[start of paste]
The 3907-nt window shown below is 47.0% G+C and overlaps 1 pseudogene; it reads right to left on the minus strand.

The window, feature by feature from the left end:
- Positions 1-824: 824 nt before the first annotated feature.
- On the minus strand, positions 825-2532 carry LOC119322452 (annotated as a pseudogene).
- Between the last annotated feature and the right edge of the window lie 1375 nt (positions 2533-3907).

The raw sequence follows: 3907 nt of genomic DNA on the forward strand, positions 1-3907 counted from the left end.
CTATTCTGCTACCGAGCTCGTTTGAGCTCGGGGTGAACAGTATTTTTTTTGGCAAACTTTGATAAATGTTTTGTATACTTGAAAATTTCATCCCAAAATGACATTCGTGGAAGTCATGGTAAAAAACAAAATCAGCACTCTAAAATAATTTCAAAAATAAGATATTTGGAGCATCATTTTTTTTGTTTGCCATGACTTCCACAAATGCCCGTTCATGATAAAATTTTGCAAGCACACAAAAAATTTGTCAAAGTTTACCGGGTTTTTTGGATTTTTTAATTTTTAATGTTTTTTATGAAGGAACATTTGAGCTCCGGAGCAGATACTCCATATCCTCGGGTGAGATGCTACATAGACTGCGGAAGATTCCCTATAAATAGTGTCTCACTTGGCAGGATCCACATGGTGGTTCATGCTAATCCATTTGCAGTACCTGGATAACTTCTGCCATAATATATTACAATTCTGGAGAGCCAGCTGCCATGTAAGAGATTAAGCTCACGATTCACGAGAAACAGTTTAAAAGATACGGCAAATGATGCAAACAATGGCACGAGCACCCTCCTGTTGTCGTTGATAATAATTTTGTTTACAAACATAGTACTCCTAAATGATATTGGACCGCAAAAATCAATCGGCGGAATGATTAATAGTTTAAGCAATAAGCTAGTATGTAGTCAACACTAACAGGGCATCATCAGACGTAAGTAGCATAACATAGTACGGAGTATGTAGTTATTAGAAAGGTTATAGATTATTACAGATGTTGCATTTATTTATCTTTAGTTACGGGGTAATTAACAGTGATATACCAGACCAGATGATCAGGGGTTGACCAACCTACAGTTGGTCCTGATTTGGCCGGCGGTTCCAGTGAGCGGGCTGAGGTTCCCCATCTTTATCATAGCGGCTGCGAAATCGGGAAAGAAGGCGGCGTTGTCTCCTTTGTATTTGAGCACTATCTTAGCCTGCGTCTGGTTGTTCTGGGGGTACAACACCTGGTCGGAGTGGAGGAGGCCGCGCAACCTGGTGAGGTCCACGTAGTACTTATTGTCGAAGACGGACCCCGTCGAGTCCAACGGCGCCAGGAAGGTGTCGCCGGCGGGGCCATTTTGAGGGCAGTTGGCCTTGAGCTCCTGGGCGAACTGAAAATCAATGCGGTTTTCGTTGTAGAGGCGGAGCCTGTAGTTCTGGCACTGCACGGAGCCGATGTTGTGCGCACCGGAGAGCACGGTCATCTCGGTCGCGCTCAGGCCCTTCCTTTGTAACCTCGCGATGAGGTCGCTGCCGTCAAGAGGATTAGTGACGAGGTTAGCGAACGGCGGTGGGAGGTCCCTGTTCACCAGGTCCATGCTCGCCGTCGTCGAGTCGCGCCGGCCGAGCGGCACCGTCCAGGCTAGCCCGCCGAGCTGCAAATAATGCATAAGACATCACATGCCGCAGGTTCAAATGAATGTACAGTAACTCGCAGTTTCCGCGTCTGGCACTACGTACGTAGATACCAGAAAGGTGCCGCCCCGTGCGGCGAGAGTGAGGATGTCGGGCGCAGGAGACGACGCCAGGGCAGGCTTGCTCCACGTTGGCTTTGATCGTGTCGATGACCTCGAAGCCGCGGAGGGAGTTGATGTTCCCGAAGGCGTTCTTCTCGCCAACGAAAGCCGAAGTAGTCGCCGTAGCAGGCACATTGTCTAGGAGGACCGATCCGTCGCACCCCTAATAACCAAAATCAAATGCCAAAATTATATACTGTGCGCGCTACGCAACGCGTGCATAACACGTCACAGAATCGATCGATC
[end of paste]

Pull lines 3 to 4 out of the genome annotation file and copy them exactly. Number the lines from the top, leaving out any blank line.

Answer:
- Positions 1-824: 824 nt before the first annotated feature.
- On the minus strand, positions 825-2532 carry LOC119322452 (annotated as a pseudogene).